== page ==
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If one enters a beit midrash and takes out a masechta of Talmud, one will invariably find that it is typeset following the exact form of the page found in the edition from Vilna.

So here are two questions about that:

  1. Why did the Vilna edition become so widespread?
  2. When did it supersede other editions as the primary version of the Talmud?
  • The story of the vilna and slavita shas is well documented. Almost all the rabbonim in the world took sides. At the end R Akiva Eiger approved the Vilna shas. – cham Jun 3 '15 at 14:22
  • @cham, that was a different sha"s. It was also published by Romm, but it was an earlier edition (On the Mainline has a wonderful blog about the Acharit Davar to the more notable Vilna Sha"s: onthemainline.blogspot.com/2011/03/…) – Noach MiFrankfurt Jun 3 '15 at 15:20
  • Once the Romm brothers had the rights to be the only printers for several years, they had the monopoly. – HaLeiVi Jun 3 '15 at 17:00
  • @HaLeiVi, That doesn't explain why it's used so commonly by Sephardim and western/central Europeans – Noach MiFrankfurt Jun 3 '15 at 17:04
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    They were the only printers. It was a heavy investment. It took many years to produce. There was little room for startups. – HaLeiVi Jun 3 '15 at 17:14
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The Vilna Shas is relatively recent (it was published in 1886). It was the most extensive Talmud ever printed at that time, including dozens of early commentaries printed for the first time from manuscripts, as well as later commentaires, all painstakingly edited by talmidei chachamim. It took them six years to prepare the new edition. As such it was a superior product, and was highly successful.

In parallel, their main competitor, the Slavita Shas had sold out by 1835, and for different reasons that printing house was shut down by the government.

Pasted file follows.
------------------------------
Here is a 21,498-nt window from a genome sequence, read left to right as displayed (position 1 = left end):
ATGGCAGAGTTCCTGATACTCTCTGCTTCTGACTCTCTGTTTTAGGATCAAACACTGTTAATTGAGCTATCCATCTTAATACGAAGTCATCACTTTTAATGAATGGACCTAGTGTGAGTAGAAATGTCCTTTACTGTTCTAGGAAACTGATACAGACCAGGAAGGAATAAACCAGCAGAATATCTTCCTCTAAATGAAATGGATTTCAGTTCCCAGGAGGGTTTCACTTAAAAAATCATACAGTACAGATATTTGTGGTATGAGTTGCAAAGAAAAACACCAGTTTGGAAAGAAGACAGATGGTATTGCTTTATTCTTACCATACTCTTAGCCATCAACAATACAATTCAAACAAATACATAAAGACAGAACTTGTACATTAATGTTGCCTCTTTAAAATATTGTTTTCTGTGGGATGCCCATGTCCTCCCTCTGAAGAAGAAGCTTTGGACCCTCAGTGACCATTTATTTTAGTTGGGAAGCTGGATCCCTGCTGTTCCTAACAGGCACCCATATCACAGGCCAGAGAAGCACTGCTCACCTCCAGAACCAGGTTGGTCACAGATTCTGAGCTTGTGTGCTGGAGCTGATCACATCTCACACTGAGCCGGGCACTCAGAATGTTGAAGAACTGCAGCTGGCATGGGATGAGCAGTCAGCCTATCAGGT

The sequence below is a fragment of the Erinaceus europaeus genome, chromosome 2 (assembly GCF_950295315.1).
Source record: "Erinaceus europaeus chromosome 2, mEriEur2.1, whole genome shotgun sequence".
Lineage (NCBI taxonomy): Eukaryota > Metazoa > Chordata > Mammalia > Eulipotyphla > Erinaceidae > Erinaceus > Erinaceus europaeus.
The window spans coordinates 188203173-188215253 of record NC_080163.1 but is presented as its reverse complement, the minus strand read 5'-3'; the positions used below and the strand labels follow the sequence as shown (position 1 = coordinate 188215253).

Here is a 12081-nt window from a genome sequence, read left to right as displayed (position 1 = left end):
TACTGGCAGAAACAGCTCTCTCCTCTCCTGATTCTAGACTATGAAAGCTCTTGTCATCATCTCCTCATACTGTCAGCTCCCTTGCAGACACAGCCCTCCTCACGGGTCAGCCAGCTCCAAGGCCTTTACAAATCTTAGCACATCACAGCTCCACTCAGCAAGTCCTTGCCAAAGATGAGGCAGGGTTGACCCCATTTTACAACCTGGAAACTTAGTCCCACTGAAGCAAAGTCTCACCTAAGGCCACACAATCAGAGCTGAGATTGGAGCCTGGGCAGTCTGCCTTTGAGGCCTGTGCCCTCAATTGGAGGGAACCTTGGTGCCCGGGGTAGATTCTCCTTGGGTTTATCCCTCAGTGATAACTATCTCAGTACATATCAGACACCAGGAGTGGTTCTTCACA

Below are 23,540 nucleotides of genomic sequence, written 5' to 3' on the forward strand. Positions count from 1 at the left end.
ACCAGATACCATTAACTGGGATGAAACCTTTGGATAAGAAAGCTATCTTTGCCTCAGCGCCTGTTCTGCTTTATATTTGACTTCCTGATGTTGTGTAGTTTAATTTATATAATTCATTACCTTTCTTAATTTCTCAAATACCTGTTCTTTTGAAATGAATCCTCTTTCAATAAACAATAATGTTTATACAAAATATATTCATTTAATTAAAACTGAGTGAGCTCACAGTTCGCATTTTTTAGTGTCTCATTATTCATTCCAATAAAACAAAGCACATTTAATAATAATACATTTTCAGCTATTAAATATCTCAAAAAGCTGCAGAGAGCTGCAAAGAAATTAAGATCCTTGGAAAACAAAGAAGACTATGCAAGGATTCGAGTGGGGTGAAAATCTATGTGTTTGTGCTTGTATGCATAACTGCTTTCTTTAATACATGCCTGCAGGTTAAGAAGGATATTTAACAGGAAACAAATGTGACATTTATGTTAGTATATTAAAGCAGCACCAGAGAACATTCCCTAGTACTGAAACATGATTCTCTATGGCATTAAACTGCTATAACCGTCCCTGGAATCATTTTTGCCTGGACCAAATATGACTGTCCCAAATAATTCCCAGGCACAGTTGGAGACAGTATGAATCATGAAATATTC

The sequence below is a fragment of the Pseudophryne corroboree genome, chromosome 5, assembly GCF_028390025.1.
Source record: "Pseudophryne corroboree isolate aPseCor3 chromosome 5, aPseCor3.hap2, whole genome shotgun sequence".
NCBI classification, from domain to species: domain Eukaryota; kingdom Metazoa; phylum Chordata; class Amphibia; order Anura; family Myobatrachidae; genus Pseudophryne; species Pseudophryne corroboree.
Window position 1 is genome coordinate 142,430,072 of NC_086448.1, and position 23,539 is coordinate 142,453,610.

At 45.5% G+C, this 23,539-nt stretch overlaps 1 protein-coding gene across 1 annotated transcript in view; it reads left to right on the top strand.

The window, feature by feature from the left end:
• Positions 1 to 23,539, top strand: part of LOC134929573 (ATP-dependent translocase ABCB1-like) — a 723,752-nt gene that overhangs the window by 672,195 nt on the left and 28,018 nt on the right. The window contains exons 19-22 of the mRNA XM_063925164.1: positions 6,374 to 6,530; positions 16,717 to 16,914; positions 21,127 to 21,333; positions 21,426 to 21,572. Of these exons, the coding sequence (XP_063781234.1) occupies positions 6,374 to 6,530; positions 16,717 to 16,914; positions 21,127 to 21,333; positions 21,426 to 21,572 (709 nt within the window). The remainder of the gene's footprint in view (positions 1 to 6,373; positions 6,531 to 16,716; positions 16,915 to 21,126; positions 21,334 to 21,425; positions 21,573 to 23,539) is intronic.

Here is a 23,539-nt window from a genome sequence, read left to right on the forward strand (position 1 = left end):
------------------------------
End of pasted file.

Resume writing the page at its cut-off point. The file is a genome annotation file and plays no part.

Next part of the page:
Add to this the power of memorization (talmidei chachamim know where on the page specific citations/commentaries are) which helped make it the standard.

Interestingly, the printing of the Vilna Shas was done on a "Kickstarter-like model": due to the substantial costs involved in the editing and printing, the publishers issued a notice to the public announcing their Talmud, together with a sample, and asking for pre-commitments to purchase it when it appeared. Response was overwhelmingly positive and launched the venture. The high investment required was another barrier to entry for competitors.

Finally, soon enough, Europe got engulfed in World War 1 and following, which massively restricted printing of new books. New editions of the Talmud only restarted to be prepared after the end of WW2.

The factbase above leverages Akiva Aaronson's People of the book, a wonderful book about Jewish books. See also here for further reading.

  • There were many other prints in Austria and Germany, so I suppose the key factor is the first. Despite the censorship, the quality of the Vilna Shas is very high, it's relatively free of typos, which was a big achievement in that period. And it's not independent from the fact that the centre of Talmudic knowledge moved to that region over the centuries from other parts of Europe. – Kazi bácsi yesterday
  • When you say print do you mean printers? And if yes did they have the resources to prepare their own shas? – mbloch yesterday
  • Anton Schmid in Vienna had three editions of the Talmud, and I'm sure there were others. – Kazi bácsi 22 hours ago

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